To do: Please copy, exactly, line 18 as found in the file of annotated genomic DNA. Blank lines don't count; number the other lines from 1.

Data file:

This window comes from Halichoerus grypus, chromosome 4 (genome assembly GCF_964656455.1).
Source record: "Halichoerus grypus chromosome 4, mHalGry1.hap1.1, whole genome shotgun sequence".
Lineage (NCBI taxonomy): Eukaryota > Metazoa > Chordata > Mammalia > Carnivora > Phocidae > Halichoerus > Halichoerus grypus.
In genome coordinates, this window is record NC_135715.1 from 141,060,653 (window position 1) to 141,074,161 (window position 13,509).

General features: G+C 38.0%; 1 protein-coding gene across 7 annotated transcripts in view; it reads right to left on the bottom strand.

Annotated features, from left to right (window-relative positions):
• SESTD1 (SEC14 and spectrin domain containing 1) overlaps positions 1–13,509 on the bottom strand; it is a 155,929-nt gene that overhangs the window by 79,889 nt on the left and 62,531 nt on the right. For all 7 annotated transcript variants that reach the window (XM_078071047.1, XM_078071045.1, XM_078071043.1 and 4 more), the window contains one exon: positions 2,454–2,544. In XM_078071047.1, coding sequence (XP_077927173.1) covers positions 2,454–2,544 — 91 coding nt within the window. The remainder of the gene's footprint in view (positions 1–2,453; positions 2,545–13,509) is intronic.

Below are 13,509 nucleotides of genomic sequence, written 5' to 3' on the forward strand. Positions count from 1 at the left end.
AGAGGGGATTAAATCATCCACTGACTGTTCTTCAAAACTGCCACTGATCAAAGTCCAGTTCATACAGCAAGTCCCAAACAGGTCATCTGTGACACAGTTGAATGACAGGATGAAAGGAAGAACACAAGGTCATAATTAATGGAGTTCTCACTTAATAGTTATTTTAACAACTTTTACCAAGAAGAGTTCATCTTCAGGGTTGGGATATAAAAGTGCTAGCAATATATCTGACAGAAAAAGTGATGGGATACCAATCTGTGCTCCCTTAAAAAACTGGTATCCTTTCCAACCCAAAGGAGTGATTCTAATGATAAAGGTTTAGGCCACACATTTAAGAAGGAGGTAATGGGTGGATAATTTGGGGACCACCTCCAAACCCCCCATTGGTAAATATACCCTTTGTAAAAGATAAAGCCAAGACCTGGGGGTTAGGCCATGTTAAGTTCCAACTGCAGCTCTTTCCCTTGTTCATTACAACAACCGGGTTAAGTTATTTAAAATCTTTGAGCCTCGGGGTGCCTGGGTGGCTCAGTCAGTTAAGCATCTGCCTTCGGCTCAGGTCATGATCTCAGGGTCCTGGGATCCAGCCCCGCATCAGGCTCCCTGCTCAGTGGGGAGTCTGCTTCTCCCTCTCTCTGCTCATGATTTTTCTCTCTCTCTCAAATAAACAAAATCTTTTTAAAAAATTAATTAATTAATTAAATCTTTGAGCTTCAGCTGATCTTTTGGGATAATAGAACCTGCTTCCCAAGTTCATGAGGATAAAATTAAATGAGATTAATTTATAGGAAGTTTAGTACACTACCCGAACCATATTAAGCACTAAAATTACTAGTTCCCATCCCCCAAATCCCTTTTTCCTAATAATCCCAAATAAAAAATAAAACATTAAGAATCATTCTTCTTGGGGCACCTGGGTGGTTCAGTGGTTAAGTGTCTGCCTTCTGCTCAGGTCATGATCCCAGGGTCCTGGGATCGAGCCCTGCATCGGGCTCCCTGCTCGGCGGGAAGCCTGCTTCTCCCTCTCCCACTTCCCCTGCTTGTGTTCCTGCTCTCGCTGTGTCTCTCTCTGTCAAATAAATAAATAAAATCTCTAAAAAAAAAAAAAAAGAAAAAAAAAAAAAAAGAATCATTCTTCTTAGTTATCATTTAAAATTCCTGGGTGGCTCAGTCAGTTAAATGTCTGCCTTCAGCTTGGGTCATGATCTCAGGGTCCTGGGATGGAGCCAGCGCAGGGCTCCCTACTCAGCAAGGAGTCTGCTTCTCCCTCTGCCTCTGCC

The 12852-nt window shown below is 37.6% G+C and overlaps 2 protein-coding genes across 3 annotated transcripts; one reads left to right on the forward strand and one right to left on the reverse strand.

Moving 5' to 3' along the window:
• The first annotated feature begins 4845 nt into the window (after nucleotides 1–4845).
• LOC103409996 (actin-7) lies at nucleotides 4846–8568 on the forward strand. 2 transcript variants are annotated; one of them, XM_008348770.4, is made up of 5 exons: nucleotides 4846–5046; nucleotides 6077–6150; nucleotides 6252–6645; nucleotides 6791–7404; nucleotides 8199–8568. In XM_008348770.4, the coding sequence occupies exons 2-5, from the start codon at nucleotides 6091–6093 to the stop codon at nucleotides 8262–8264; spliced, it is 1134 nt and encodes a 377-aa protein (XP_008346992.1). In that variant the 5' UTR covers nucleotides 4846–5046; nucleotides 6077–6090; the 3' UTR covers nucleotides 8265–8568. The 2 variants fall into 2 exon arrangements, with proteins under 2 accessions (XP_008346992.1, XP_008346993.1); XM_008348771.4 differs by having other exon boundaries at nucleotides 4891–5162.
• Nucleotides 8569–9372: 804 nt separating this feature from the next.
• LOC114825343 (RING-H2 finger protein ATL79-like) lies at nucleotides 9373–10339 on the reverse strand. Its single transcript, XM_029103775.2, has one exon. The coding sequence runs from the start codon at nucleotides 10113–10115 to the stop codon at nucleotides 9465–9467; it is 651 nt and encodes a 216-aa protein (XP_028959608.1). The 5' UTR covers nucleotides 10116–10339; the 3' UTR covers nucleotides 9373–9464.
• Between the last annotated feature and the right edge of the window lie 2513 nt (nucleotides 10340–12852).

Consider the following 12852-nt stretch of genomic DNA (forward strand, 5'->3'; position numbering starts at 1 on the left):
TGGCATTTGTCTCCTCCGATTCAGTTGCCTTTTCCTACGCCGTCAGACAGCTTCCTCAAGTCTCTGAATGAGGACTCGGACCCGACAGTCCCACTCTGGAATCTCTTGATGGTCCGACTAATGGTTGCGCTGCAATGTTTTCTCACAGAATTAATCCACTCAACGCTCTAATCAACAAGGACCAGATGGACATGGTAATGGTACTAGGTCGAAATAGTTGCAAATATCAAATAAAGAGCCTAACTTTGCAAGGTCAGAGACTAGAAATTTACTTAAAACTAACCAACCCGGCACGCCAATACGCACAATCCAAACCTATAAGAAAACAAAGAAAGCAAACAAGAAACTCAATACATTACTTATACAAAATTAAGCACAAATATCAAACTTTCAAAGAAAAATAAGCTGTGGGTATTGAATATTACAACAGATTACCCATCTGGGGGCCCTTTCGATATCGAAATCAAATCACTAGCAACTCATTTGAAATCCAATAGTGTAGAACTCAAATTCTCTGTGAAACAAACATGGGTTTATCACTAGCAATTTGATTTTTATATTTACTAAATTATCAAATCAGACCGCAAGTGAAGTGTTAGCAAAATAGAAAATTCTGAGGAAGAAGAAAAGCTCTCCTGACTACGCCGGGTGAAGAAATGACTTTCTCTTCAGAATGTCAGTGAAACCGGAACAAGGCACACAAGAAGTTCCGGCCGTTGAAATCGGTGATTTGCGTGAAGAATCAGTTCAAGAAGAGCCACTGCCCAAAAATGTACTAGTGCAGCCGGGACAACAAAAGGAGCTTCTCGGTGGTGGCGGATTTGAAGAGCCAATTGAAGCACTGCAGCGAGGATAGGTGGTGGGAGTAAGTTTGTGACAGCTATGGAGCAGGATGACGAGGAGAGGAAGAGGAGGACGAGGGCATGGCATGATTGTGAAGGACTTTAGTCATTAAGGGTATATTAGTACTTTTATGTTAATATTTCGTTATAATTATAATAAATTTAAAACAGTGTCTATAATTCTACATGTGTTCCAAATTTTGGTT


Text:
TGGCATTTGTCTCCTCCGATTCAGTTGCCTTTTCCTACGCCGTCAGACAGCTTCCTCAAGTCTCTGAATGAGGACTCGGACCCGACAGTCCCACTCTGGAATCTCTTGATGGTCCGACTAATGGTTGCGCTGCAATGTTTTCTCACAGAATTAATCCACTCAACGCTCTAATCAACAAGGACCAGATGGACATGGTAATGGTACTAGGTCGAAATAGTTGCAAATATCAAATAAAGAGCCTAACTTTGCAAGGTCAGAGACTAGAAATTTACTTAAAACTAACCAACCCGGCACGCCAATACGCACAATCCAAACCTATAAGAAAACAAAGAAAGCAAACAAGAAACTCAATACATTACTTATACAAAATTAAGCACAAATATCAAACTTTCAAAGAAAAATAAGCTGTGGGTATTGAATATTACAACAGATTACCCATCTGGGGGCCCTTTCGATATCGAAATCAAATCACTAGCAACTCATTTGAAATCCAATAGTGTAGAACTCAAATTCTCTGTGAAACAAACATGGGTTTATCACTAGCAATTTGATTTTTATATTTACTAAATTATCAAATCAGACCGCAAGTGAAGTGTTAGCAAAATAGAAAATTCTGAGGAAGAAGAAAAGCTCTCCTGACTACGCCGGGTGAAGAAATGACTTTCTCTTCAGAATGTCAGTGAAACCGGAACAAGGCACACAAGAAGTTCCGGCCGTTGAAATCGGTGATTTGCGTGAAGAATCAGTTCAAGAAGAGCCACTGCCCAAAAATGTACTAGTGCAGCCGGGACAACAAAAGGAGCTTCTCGGTGGTGGCGGATTTGAAGAGCCAATTGAAGCACTGCAGCGAGGATAGGTGGTGGGAGTAAGTTTGTGACAGCTATGGAGCAGGATGACGAGGAGAGGAAGAGGAGGACGAGGGCATGGCATGATTGTGAAGGACTTTAGTCATTAAGGGTATATTAGTACTTTTATGTTAATATTTCGTTATAATTATAATAAATTTAAAACAGTGTCTATAATTCTACATGTGTTCCAAATTTTGGTT